20 November 2013
Today more than 60 countries take part in the Europa stamps programme, but the annual stamp issue began with just six countries, as our collectors' guide to the origins of Europa stamps reveals ...
The idea of the joint stamp issue dates from the early 1950s in a time when various European countries were nourishing their relations with each other in order to rebuild the continent after the devastation of two world wars.
In 1956, the six founding members of the European Coal and Steel Community (the forerunner of what is now the European Union) issued what were to become the sought-after first ever Europa stamps. The six countries used a common symbolic design of the Tower of Europe by the Frenchman Daniel Gonzague. To avoid confusion, the Latin word for Europe, Europa, was incorporated and that has given the name to the still popular annual issues.
'The Latin word for Europe, 'Europa', was incorporated into the early designs'
The idea was soon welcomed by others and the number of participating countries grew year after year.
After the European Conference of Postal and Telecommunications Administrations (CEPT) was established in 1959, the Europa issues became known as the CEPT issues. This name was first used on the 1960 issues, which were based on a common design by the Finnish designer Pentti Rahikainen, depicting a Roman mail-coach wheel with 19 spokes for the 19 participating countries (the 20th participating country, Liechtenstein, opted for a different design). 1960 was also the first year that Great Britain participated.
During the 1960s and early 1970s, most countries used a common design by one of the countries’ top designers. But more and more mutterings were heard that the idea of a common design was restrictive and outdated. As a preliminary concession, CEPT allowed countries to issue a second annual Europa stamp which did not have to make use of a common design, but this policy never really took off. And so, from 1974 onwards, the common design was abolished in favour of a common theme, which the postal administrations could interpret any way they liked. In that year ‘Sculptures’ was the theme.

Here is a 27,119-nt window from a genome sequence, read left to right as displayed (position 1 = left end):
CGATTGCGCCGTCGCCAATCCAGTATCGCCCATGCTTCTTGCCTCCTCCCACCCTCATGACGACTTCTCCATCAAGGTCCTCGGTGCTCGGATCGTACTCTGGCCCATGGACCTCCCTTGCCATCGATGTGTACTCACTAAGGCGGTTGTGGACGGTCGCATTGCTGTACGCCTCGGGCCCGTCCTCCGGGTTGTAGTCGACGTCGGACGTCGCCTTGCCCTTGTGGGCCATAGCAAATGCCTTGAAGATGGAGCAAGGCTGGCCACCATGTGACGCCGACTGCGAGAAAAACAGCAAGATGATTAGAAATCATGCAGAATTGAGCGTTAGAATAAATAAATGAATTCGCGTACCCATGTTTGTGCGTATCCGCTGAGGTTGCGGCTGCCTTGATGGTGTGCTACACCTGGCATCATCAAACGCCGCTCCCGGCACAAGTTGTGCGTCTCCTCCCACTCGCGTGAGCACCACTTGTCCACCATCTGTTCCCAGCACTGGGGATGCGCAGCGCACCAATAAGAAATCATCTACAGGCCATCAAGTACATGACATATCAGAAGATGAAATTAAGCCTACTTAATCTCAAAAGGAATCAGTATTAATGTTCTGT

For many die-hard collectors this is a cut-off point, although in subsequent years the common design did pop up every now and then. In 1984, for example, to mark the 25th anniversary of CEPT, a common design by the Frenchman Jacky Larrivière was used by most countries, again Britain included. Yet another Frenchman, Jean-Paul Cousin, was responsible for the next and so far last common design used.
In 2000, to mark the Millennium, the common design depicted children building a tower of European stars, a theme harking back to the first Europa stamps.
With CEPT moving more towards telecommunications, PostEurop took over the management of the Europa stamps in 1993.
With nowadays around sixty countries participating each and every year, collecting Europa stamps may be a bit of a challenge, but thanks to the regulations that a maximum of two stamps may be issued, it is a collection which is affordable to most and which will give much enjoyment with its variety of themes.